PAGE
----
Entering Indiana!! The sign is a bit anticlimatic but crossing into my 6th state is a great mental boost

Fort Wayne, downtown

Monday, July 30, 2012


Canton, Oh - Upper Sandusky, Oh

101 miles - Total: 514 miles

Another 100-mile day under a baking sun in the heart of rural Ohio; I left Washington DC in a hurry and I am attacking Ohio with restlessness; my wheels are spinning fast in small-town America. Among wooden barns, auto dealerships, barking dogs and corn fields I make my way across this vast state which is the prelude to the Midwest. A long way to go of course but I am making progress. I am more than halfway to Chicago. The ride has been very good today, especially in the afternoon where I was allowed to test my speed and, for a few miles, I hammered it. It has been a day of two halves. In the morning I was in the middle of the usual hills roller coaster but past Mansfield it became almost pancake flat. Today I even had the distinct pleasure to hit the Obama's campaign trail. The big man is coming to Mansfield in two days to rally people's confidence and shore up votes come November mid-term elections.  
The morning starts hot and windless with a burning sun as I leave the hotel at the late hour of 10am. The bicycle is the best mean of transportation to see the geological change. From Pennsylvania to Ohio I can appreciate the gradual geological shift. The steep, rocky, coal-filled mountainsides give way to rolling hills covered in grass that glows a brilliant green in the morning sun. I love the rollers that sit close together, where I can fly down one side and let my speed carry me up the other. I curse the steep ones that rise from the flats and force me to inch my way up in granny gear through the hot and sticky air extolling a hefty physical prize out of my body. But I do like the strain that the hill presents, I don't mind to sit up on the pedals, pretending that I am in the lead of the race sprinting away from the peloton. I am having fun, I let my mind wonder, I listen to my body and I let my legs spin. I am finding out how my body is reacting to the strain and whether the recent chemotherapy that weakened my system has finally rebooted the machine. Some corrupted files have been interfering with it but since the start of the ride I have not detected any symptoms of a "virus".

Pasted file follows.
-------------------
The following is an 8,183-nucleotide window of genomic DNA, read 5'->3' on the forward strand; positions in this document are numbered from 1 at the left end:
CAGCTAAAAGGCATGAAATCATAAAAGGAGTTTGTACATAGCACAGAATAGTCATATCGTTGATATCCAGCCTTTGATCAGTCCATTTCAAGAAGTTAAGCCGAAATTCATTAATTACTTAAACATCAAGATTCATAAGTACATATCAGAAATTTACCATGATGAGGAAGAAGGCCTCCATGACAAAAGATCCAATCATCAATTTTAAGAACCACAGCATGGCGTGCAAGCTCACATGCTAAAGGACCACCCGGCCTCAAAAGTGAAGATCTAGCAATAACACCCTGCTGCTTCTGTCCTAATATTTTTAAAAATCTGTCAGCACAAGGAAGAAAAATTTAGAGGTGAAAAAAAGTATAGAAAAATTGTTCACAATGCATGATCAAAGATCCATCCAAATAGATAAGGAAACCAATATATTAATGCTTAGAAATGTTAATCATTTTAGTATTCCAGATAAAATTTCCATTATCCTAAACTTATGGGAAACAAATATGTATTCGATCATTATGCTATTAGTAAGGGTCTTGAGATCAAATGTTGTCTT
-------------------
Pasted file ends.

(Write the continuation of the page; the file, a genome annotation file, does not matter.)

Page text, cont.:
I am aware that if I am making progress and keeping up with the schedule is due to the level of fundraising, today coming up to 10 thousand dollars. This loud statement of solidarity discourages any attack to my system. I am very proud of the amount that has been raised so far; the money is going to research to fight and cure leukemia and blood-related cancers. Honestly, I feel I am doing something bigger than me, it is way bigger than me. The ride might be a silly thing but this cause is bigger than any single human being alone. It is humbling and scary at the same time. Access to health care, good health care is a human right and everyone should have it. Without insurance people die. This wrong must be corrected. Fighting for this should come as collective response shown by the good heart of human beings coming together to join in a fight for a better life. I am glad I can be, even it is for a fleeting moment -the duration of a bicycle tour- a representative of this cause. My life was sent spinning with three words: you have cancer. Fine, I accept the challenge. Now I lay down a challenge myself. I spin the wheels of my bike chewing up miles across the US with the love and support of many human beings for tailwind. Let's see if the virus can keep up!